The South African rand fell on Tuesday, hurt by the U.S. dollar striking a five-year high as investors bet the Omicron coronavirus variant would not derail the global economy or delay the Federal Reserve’s expected interest rate hikes.
At 1602 GMT, the rand traded at 15.9650 against the dollar, roughly 0.8% weaker than its previous close and erasing gains on Monday, the first trading day of 2022.
Investors have come to view Omicron as potentially less disruptive to the global economy than previous variants, and market attention is now firmly pinned on when the Fed will start raising rates from their pandemic-era low.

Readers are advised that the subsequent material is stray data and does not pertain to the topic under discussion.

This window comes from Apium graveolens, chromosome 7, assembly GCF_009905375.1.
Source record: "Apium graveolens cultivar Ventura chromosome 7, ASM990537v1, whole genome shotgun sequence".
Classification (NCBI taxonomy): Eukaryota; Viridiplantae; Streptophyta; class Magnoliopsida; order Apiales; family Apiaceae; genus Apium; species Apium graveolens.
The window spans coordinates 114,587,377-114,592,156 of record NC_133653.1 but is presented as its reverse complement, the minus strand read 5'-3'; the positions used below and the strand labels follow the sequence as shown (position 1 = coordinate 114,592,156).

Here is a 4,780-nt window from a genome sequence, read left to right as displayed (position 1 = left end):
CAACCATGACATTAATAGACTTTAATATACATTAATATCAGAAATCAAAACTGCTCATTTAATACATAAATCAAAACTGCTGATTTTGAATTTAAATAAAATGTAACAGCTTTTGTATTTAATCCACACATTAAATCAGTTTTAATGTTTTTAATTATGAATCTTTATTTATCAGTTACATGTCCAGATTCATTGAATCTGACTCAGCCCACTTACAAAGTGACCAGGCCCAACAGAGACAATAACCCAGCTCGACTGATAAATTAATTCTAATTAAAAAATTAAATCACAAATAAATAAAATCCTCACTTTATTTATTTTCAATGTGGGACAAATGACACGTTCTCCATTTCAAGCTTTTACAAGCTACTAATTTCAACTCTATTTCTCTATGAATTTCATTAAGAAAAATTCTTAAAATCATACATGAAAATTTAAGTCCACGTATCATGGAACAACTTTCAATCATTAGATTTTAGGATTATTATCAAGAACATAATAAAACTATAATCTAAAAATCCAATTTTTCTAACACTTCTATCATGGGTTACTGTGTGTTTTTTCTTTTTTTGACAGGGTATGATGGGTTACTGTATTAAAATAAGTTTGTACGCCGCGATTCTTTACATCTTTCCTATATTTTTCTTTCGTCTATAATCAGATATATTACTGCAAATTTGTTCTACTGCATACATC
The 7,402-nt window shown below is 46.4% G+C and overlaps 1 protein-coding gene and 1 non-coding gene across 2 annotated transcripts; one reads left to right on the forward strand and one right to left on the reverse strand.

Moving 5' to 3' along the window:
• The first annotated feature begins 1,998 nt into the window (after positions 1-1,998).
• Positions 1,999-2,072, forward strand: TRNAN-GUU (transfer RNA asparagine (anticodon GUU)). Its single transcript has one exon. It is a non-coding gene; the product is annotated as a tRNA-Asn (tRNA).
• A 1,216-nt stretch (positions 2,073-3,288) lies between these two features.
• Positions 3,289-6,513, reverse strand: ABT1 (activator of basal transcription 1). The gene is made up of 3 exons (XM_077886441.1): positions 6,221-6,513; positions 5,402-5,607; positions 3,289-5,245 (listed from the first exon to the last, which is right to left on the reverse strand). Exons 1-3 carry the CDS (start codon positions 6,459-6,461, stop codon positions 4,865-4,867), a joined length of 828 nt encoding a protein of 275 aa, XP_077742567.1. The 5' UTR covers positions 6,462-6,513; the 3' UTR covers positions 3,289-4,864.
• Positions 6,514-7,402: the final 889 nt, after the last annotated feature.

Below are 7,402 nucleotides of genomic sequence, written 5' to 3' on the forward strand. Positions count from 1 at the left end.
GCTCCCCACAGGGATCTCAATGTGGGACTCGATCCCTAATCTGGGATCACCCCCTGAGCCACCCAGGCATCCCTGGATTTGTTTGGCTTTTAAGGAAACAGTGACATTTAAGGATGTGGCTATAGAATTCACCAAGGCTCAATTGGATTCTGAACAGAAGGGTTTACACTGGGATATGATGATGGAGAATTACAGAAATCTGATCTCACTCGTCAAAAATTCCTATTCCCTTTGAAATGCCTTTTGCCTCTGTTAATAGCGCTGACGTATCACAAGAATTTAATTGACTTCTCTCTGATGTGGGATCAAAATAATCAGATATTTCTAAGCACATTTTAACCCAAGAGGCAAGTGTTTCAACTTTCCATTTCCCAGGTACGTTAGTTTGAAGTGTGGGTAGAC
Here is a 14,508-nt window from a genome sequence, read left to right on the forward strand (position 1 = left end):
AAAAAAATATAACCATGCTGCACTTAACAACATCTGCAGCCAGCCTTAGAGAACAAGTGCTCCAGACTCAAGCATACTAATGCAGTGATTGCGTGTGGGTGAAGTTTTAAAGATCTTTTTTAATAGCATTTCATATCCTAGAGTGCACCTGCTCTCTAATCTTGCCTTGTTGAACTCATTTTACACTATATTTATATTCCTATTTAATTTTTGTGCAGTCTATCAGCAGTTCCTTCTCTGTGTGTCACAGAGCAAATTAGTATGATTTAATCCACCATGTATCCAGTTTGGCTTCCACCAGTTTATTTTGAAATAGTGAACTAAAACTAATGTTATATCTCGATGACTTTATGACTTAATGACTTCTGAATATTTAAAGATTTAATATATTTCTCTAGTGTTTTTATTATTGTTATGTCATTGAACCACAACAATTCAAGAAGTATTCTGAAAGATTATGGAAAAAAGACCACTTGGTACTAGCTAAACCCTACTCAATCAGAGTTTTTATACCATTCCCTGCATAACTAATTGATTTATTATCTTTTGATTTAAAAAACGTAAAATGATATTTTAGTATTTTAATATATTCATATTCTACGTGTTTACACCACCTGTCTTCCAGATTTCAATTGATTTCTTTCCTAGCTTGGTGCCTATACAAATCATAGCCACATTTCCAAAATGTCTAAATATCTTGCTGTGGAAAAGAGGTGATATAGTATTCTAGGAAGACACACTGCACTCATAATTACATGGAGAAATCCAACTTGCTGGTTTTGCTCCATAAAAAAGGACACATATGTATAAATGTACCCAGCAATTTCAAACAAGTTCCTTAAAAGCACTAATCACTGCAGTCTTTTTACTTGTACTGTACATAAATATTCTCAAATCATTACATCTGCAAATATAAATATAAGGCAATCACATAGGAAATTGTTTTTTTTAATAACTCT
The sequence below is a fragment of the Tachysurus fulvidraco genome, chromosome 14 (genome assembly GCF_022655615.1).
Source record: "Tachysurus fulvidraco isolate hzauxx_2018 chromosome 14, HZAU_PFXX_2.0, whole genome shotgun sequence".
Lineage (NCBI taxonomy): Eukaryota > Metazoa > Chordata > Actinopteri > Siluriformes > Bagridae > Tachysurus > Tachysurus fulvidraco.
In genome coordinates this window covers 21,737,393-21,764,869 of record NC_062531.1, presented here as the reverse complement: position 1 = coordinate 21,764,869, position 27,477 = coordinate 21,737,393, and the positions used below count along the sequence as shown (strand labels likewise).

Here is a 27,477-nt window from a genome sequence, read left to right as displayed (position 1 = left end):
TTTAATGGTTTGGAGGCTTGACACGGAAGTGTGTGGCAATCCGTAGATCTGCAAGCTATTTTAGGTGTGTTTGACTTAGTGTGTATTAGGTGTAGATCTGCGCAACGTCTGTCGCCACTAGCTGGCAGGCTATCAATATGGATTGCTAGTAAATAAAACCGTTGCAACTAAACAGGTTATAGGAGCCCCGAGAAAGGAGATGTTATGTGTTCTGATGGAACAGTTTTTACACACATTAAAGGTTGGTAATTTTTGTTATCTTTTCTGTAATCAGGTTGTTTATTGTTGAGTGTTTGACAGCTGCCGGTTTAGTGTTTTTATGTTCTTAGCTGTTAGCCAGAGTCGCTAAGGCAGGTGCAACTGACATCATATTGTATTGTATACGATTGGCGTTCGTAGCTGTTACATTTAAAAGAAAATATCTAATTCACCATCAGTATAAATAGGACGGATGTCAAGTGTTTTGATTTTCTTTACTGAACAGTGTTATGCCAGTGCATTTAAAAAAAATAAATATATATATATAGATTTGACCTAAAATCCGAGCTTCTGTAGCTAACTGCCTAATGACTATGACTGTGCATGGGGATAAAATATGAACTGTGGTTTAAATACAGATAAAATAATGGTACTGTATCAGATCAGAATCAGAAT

With the South African economic data calendar relatively light this week, with a purchasing managers’ survey (ZAPMIM=ECI) due on Wednesday and reserves figures (ZAFXRS=ECI) on Friday, the rand is likely to continue to track global drivers.
The Johannesburg Stock Exchange woke up on Tuesday after a muted start to 2022 a day earlier, as investors hunted for returns.
The local rally was mostly driven by financial stocks and a 2.5% gain in index heavyweight Naspers , which lagged the broader market last year. Some analysts still consider South African stocks cheaper than peers despite an almost 25% gain in 2021.
The Africa Repport